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Author Topic: Outdated Voting Rights Act  (Read 6489 times)

ArtDrake

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Re: Outdated Voting Rights Act
« Reply #15 on: July 16, 2013, 04:05:16 PM »

These ****** cartoons are the last straw. I'm out.
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SmartyPants

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Re: Outdated Voting Rights Act
« Reply #16 on: July 16, 2013, 05:50:12 PM »

The fake, overblown outrage is unnecessary, because there is nothing controversial or offensive about those political cartoons.

All the cartoons illustrate valid reasons for Voter ID laws:
  • The first cartoon makes a reference to Voter ID laws being intended to prevent criminals voting on behalf of the deceased.
  • The second cartoon is a list of examples where one would need a picture ID besides voting such as buying alcohol, driving a car, cashing a check, and to see Eric Holder say voter ID laws are racist.
  • The third cartoon comments on how being required to show a picture ID to vote is much less burdensome than the Obamacare mandate that forces people to fill out numerous extra IRS forms in order prove one is insured.

SmartyPants

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50th Anniversary of the March on Washington
« Reply #17 on: August 29, 2013, 03:53:24 PM »

Recently, we had the 50th Anniversary of the March on Washington.  It was time to celebrate the progress our country has made.  No longer are bathrooms, restaurants, or schools segregated as "whites" and "colors".  No longer are certain people forced to sit at the back of the bus.  No longer are black men getting lynched, and then the perpetrators gets away due to a racist, all-white jury.  No longer are minorities intimidated at the polling booth. No longer is racism rampant among our country.

The series of speeches celebrating the 50th Anniversary shows how outdated the voting rights act has become.  During the celebration, the civil rights speakers claim that the major problems of racism today are Stop and Frisk and the death of Trayvon Martin.  Stop and Frisk is a police policy used in New York City, while Trayvon died in the state of Florida. Neither of these states are covered by the Voting Rights Act.

CraigStern

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Re: 50th Anniversary of the March on Washington
« Reply #18 on: September 04, 2013, 07:28:00 AM »

The series of speeches celebrating the 50th Anniversary shows how outdated the voting rights act has become.

You just named a bunch of different things that have nothing do with voting rights. As we covered before, a number of states are still trying to suppress minority voter turnout.

There's been quite a bit more than that as well, which I didn't even get into before. Some prominent examples that journalists happened to catch: http://en.wikipedia.org/wiki/Voter_suppression#2008_presidential_election
« Last Edit: September 04, 2013, 07:32:59 AM by CraigStern »
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SmartyPants

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Re: Outdated Voting Rights Act
« Reply #19 on: September 04, 2013, 04:59:52 PM »

There's been quite a bit more than that as well, which I didn't even get into before. Some prominent examples that journalists happened to catch: Voter suppression@2008 presidential election
Your post further proves my point.  The states that had allegations of voter suppression were Georgia, Michigan, Minnesota, Montana, Ohio, Wisconsin, Maryland, and Florida.  Other than Georgia, none of the eight states with voter allegation were in the South.  Clearly, the Voting Rights Act of 1965 is outdated and needs to be updated to represent current trends.   I don't know why anyone would oppose updating the formula that determines what areas currently have problems with voter suppression.   Maybe those up North want to look down on the South as inherently more racist, while they deny that northern states like Illinois and New York have their own racial problems.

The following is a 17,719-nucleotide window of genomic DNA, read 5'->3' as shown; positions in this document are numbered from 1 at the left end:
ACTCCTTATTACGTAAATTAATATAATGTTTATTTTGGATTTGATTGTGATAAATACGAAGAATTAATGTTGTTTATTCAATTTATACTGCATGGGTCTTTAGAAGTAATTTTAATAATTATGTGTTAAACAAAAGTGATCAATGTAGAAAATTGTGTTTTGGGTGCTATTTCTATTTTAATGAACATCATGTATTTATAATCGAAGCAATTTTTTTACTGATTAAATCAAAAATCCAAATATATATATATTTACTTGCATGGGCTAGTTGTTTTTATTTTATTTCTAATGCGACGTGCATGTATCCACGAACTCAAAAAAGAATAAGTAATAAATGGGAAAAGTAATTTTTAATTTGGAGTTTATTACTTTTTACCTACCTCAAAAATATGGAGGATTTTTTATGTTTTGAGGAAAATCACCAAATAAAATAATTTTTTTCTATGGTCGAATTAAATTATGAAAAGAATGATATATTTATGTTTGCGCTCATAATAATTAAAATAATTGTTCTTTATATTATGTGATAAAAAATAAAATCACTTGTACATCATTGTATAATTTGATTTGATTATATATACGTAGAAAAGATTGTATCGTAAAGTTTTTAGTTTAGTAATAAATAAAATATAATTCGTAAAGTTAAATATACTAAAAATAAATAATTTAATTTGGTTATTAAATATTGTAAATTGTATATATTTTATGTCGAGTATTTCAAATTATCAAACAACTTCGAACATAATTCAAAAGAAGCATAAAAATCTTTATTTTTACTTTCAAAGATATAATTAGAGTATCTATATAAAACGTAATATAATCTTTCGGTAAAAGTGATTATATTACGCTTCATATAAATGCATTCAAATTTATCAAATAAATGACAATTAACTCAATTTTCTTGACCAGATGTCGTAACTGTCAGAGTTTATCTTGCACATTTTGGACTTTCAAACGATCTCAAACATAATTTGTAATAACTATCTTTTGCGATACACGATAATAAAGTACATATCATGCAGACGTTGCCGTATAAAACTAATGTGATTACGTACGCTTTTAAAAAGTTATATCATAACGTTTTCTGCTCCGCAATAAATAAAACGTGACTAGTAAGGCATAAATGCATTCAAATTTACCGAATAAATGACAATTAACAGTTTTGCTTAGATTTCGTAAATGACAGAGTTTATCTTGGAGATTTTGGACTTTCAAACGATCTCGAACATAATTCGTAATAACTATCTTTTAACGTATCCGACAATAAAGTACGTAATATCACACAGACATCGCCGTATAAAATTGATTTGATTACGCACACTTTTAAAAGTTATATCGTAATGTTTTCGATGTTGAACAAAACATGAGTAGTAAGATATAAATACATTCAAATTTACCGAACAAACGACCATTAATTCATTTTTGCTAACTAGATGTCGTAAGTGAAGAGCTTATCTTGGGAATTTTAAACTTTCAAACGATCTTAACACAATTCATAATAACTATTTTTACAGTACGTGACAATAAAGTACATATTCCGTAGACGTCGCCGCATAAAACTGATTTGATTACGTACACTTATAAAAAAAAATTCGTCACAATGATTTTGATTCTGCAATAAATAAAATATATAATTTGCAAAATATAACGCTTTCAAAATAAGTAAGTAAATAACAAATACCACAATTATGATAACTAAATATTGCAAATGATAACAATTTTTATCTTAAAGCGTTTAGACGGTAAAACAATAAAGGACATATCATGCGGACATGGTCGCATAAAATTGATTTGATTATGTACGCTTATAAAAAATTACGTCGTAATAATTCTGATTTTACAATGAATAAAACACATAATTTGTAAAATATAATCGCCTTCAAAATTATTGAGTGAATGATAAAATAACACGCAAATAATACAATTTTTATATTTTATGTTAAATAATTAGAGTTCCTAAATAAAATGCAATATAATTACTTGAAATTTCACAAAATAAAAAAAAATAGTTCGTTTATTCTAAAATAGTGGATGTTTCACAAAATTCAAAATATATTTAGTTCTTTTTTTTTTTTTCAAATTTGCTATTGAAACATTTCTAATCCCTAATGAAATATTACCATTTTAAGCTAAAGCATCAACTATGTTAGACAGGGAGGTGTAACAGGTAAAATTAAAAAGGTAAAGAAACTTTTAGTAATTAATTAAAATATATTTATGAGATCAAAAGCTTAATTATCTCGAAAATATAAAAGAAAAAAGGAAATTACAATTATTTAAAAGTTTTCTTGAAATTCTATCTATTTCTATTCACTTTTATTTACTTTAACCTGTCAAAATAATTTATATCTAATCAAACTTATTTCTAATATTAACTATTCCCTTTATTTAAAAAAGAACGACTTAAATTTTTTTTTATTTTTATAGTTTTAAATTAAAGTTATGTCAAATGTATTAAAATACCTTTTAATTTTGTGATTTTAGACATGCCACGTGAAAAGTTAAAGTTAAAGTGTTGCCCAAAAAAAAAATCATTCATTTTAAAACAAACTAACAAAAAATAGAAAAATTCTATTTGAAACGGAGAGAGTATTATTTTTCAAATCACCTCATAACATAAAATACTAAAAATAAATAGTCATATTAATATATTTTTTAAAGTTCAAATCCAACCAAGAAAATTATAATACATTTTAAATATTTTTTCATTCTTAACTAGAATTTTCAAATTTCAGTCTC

CraigStern

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Re: Outdated Voting Rights Act
« Reply #20 on: September 05, 2013, 11:06:43 AM »

Yeah, I don't necessarily oppose updating the formula--in fact, I think it should be extended to cover the entire country. Still, striking the law down in the interim is a disaster for voting rights. IMO Congress needs to act, and quickly.
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SmartyPants

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Re: Outdated Voting Rights Act
« Reply #21 on: September 05, 2013, 05:29:53 PM »

The law needs to be struck down in the interim, because Congress would never get around to updating it otherwise.  Congress had multiple chances to update the formula, but they have been too lazy to do so.  The last time congress actually put the effort into updating the formula was 1972.

I disagree that we should extend preclearance to the entire nation.  Preclearance would be an unnecessary burden on the local, state, and federal government.   In Texas, the vast majority of the preclearance requests are trivial requests such as moving a polling place from a church to a school.  That means we have to wait for the slow, federal bureaucracy to approve the request before we can do any simple task that deals with voting.  Areas without any recent history of voter suppression should not be put through such a burden.  Also, the courts are perfectly capable of dealing with cases of voter discrimination.  I would also prefer the court system to rule what is voter suppression instead of an executive branch that is prone to put politics before rule of law.

Voter suppression clearly isn't much of a problem, because no one in Congress feels this is enough of a priority to even talk about.

CraigStern

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Re: Outdated Voting Rights Act
« Reply #22 on: September 05, 2013, 09:31:57 PM »

Areas without any history of voter suppression should not be put through such a burden.

What areas would those be? (Hint: probably not Texas.)

Voter suppression clearly isn't much of a problem, because no one in Congress feels this is enough of a priority to even talk about.